Seemingly insurmountable problems can fascinate a class. The cleverness of the solution to the following problem—and its inherent elegance—will impress students.A rope is tied along the earth's equator, circumscribing the entire sphere. Now lengthen this enormously long rope by 1 meter. It is no longer tightly tied around the earth. If we lift this loose rope equally around the equator, uniformly spacing it above the equator, can a mouse fit beneath the rope?
We are looking for the distance between the circumferences of these two circles. Because the sizes of the circles are not given, suppose the small (inner) circle is extremely small, so small that it has a radius of 0 and is thus reduced to a point. Therefore, the distance between the circles is merely the radius (R) of the larger circle. The circumference of this larger circle is 2πR = C + 1, or 2πR = 0 + 1 = 1, where C is the circumference of the earth (reduced to 0 for the sake of this problem) and C + 1 is the length of the rope. The distance between the circles is R = 1/2 π = 0.159 meters, which would enable a mouse to comfortably fit beneath the rope.

New Perspectives on Old Problems

When your students consider the following problem, how do they generally go about solving it?In a single elimination basketball tournament (where one loss eliminates the team), 25 teams are competing. How many games must they play until there is a single tournament champion?
Typically, students will begin to simulate the tournament: 2 groups of 12 teams play the first round, eliminating 12 teams (12 games played). The remaining 13 teams play, 6 against another 6, leaving 7 teams in the tournament (18 games played). In the next round, 3 of the 7 remaining teams are eliminated (21 games played). The 4 remaining teams play, leaving 2 teams for the championship game (23 games played). This championship game is the 24th game.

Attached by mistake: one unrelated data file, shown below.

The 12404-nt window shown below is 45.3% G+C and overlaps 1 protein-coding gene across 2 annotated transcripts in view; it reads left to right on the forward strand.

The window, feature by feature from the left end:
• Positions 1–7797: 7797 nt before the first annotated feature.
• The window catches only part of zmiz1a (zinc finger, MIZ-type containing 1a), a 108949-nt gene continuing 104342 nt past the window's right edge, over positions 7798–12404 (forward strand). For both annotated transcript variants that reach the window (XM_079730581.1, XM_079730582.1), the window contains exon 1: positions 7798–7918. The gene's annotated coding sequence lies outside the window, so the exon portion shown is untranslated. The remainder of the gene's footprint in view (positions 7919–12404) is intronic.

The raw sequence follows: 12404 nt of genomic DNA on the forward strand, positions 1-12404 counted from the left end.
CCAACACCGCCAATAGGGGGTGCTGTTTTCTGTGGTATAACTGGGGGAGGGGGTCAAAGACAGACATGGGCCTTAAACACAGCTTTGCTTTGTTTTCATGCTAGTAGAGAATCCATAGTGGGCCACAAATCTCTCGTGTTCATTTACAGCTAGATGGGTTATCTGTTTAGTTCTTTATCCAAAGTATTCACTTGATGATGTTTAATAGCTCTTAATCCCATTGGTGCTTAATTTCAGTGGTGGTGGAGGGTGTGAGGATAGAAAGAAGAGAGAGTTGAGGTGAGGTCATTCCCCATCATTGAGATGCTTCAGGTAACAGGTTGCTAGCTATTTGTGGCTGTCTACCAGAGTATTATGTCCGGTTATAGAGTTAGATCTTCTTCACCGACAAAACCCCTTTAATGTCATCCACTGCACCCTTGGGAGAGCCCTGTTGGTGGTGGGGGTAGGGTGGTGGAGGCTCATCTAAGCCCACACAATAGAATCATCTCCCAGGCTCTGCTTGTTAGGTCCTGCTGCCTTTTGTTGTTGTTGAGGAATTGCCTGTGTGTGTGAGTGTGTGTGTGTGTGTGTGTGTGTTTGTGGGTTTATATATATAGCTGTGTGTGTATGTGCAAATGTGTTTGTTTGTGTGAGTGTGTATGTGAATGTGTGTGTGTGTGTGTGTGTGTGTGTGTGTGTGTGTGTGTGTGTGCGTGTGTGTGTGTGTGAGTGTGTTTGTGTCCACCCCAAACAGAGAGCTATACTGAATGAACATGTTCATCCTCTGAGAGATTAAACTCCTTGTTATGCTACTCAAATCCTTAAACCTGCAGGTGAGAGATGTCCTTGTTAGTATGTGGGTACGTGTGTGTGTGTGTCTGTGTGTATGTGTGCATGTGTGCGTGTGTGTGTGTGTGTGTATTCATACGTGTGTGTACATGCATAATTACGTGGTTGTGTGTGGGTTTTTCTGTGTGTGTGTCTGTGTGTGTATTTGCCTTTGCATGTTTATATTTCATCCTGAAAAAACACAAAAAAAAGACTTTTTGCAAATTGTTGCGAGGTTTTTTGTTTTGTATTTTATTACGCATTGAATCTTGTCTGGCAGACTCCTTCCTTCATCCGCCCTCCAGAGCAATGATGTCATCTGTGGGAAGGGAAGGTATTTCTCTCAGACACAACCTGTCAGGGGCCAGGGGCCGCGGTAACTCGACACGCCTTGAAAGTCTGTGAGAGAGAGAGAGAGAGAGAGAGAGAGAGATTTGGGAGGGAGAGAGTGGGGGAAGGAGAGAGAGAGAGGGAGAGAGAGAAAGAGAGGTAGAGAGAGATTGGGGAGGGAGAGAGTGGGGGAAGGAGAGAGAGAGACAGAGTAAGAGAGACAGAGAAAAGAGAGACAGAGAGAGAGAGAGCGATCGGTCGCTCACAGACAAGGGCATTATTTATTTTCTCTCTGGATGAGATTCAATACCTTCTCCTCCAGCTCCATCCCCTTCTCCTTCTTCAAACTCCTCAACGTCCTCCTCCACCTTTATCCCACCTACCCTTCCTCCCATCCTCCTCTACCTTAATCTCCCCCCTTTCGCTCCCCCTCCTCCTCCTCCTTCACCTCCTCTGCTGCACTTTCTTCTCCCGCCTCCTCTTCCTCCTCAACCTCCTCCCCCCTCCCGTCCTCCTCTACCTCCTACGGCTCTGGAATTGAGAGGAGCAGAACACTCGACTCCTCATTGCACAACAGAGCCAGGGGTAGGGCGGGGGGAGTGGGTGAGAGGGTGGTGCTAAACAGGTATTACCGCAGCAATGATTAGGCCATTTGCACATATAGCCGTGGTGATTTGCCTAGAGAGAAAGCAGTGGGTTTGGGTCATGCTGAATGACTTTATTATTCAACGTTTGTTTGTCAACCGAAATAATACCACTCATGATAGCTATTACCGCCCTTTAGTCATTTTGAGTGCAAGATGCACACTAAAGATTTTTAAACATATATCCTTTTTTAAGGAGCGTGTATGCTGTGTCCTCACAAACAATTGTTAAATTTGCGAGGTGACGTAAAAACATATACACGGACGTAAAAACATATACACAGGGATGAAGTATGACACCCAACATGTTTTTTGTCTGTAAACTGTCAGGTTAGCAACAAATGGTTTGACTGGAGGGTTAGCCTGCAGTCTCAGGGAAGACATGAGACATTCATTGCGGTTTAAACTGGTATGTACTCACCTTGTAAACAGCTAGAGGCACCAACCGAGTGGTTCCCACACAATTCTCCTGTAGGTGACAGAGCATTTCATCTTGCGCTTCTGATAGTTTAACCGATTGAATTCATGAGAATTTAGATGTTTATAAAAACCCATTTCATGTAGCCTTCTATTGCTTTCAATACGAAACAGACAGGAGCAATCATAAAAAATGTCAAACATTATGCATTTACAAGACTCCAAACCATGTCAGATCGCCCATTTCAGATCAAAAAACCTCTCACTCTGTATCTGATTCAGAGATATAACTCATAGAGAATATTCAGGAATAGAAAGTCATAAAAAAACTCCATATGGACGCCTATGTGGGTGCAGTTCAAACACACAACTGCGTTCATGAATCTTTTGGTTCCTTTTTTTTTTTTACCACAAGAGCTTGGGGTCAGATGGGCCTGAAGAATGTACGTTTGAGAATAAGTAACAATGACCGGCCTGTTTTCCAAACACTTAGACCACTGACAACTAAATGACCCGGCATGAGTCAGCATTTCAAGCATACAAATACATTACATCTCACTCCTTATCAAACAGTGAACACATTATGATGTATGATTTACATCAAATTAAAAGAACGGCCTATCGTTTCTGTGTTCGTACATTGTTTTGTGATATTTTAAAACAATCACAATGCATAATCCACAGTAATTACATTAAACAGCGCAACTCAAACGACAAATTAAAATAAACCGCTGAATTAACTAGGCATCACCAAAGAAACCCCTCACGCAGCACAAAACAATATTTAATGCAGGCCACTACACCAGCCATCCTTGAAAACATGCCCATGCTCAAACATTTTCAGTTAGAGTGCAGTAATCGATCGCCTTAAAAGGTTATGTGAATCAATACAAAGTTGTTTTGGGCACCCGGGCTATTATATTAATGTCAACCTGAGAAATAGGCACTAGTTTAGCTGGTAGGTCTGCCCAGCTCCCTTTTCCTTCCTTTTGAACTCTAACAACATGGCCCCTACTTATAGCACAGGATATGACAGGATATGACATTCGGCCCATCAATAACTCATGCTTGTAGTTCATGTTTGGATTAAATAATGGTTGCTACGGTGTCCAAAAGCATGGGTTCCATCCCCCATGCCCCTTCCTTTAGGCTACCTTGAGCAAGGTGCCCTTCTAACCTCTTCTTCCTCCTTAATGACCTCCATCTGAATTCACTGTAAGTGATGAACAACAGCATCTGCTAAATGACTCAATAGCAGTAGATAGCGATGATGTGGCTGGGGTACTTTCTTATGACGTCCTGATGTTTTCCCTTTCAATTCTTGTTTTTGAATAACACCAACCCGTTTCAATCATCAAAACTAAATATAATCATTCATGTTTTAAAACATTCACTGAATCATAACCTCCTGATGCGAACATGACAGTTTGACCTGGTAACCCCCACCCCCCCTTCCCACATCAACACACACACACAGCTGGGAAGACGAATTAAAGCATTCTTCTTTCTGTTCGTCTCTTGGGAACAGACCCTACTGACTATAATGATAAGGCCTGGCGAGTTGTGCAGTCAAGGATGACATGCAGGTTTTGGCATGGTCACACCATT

But there is a much simpler way to solve this problem, one that most people do not naturally see. Ask the students the key question, How many teams must lose in a tournament with 25 teams to produce one winner? The answer is, naturally, 24. So there you have it, simply done.
If you are asking yourself, “Why didn't I think of that?”, it's because the strategy is contrary to the type of training that many of us received. Familiarize students with the possibility of looking at problems from different points of view. This strategy can sometimes suggest the more direct solution.
There are endless examples of motivating ideas that teachers can bring into the classroom to demonstrate the “gee-whiz” aspect of mathematics. Examples must, of course, focus on the topic and the lesson's objectives.
A final word about routinely trying to apply mathematics to everyday life: Teachers shouldn't use this strategy to the exclusion of others. Students often quickly detect the artificial nature of the selections and end up seeing the “useful” application as merely another textbook exercise. Strive, rather, to demonstrate the beauty of mathematics. We may yet succeed in creating a population of adults who will boast about their accomplishments in math.
References

Posamentier, A. S., &amp; Gordon, N. (1984). An astounding revelation on the history of π. Mathematics Teacher, 77(1), 52.

Stigler, L. E. (2002). Fibonacci's Liber Abaci: A translation into modern English of Leonardo Pisano's Book of Calculation. New York: Springer-Verlag.

Alfred S. Posamentier is Professor of Mathematics Education and Dean of the School of Education of the City College of the City University of New York. He is the author and coauthor of more than 40 mathematics books for teachers, secondary and elementary school students, and the general readership. Dr. Posamentier is also a frequent commentator in newspapers on topics relating to education, and he works with mathematics teachers and supervisors, nationally and internationally, to help them maximize their effectiveness.